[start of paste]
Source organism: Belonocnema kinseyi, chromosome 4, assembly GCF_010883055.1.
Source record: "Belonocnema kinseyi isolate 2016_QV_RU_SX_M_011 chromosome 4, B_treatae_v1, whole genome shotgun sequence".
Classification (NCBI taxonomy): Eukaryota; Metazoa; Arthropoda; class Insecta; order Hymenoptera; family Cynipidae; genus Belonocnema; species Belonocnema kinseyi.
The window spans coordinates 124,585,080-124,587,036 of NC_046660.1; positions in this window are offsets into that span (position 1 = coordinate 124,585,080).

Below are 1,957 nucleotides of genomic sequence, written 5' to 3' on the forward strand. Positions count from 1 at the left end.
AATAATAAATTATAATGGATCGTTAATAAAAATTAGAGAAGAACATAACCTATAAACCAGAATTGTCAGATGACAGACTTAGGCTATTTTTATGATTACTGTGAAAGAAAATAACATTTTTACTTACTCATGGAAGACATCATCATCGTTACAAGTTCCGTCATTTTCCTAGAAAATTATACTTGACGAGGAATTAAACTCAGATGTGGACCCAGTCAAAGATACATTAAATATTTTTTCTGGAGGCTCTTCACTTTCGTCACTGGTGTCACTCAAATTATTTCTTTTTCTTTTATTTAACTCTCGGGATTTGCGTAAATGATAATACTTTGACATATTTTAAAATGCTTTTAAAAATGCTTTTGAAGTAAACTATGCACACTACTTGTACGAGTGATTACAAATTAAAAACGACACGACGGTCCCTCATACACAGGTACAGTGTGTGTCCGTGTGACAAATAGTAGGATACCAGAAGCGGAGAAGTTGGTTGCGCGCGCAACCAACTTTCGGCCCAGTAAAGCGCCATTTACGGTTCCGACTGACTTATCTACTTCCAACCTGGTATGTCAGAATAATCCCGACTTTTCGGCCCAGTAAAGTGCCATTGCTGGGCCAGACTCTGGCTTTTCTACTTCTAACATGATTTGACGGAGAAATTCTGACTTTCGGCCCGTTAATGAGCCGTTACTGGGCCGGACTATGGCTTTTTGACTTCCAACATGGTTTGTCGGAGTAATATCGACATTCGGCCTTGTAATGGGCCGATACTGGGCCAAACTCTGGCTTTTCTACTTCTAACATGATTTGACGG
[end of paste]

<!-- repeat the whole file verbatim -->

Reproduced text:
Source organism: Belonocnema kinseyi, chromosome 4, assembly GCF_010883055.1.
Source record: "Belonocnema kinseyi isolate 2016_QV_RU_SX_M_011 chromosome 4, B_treatae_v1, whole genome shotgun sequence".
Classification (NCBI taxonomy): Eukaryota; Metazoa; Arthropoda; class Insecta; order Hymenoptera; family Cynipidae; genus Belonocnema; species Belonocnema kinseyi.
The window spans coordinates 124,585,080-124,587,036 of NC_046660.1; positions in this window are offsets into that span (position 1 = coordinate 124,585,080).

Below are 1,957 nucleotides of genomic sequence, written 5' to 3' on the forward strand. Positions count from 1 at the left end.
AATAATAAATTATAATGGATCGTTAATAAAAATTAGAGAAGAACATAACCTATAAACCAGAATTGTCAGATGACAGACTTAGGCTATTTTTATGATTACTGTGAAAGAAAATAACATTTTTACTTACTCATGGAAGACATCATCATCGTTACAAGTTCCGTCATTTTCCTAGAAAATTATACTTGACGAGGAATTAAACTCAGATGTGGACCCAGTCAAAGATACATTAAATATTTTTTCTGGAGGCTCTTCACTTTCGTCACTGGTGTCACTCAAATTATTTCTTTTTCTTTTATTTAACTCTCGGGATTTGCGTAAATGATAATACTTTGACATATTTTAAAATGCTTTTAAAAATGCTTTTGAAGTAAACTATGCACACTACTTGTACGAGTGATTACAAATTAAAAACGACACGACGGTCCCTCATACACAGGTACAGTGTGTGTCCGTGTGACAAATAGTAGGATACCAGAAGCGGAGAAGTTGGTTGCGCGCGCAACCAACTTTCGGCCCAGTAAAGCGCCATTTACGGTTCCGACTGACTTATCTACTTCCAACCTGGTATGTCAGAATAATCCCGACTTTTCGGCCCAGTAAAGTGCCATTGCTGGGCCAGACTCTGGCTTTTCTACTTCTAACATGATTTGACGGAGAAATTCTGACTTTCGGCCCGTTAATGAGCCGTTACTGGGCCGGACTATGGCTTTTTGACTTCCAACATGGTTTGTCGGAGTAATATCGACATTCGGCCTTGTAATGGGCCGATACTGGGCCAAACTCTGGCTTTTCTACTTCTAACATGATTTGACGG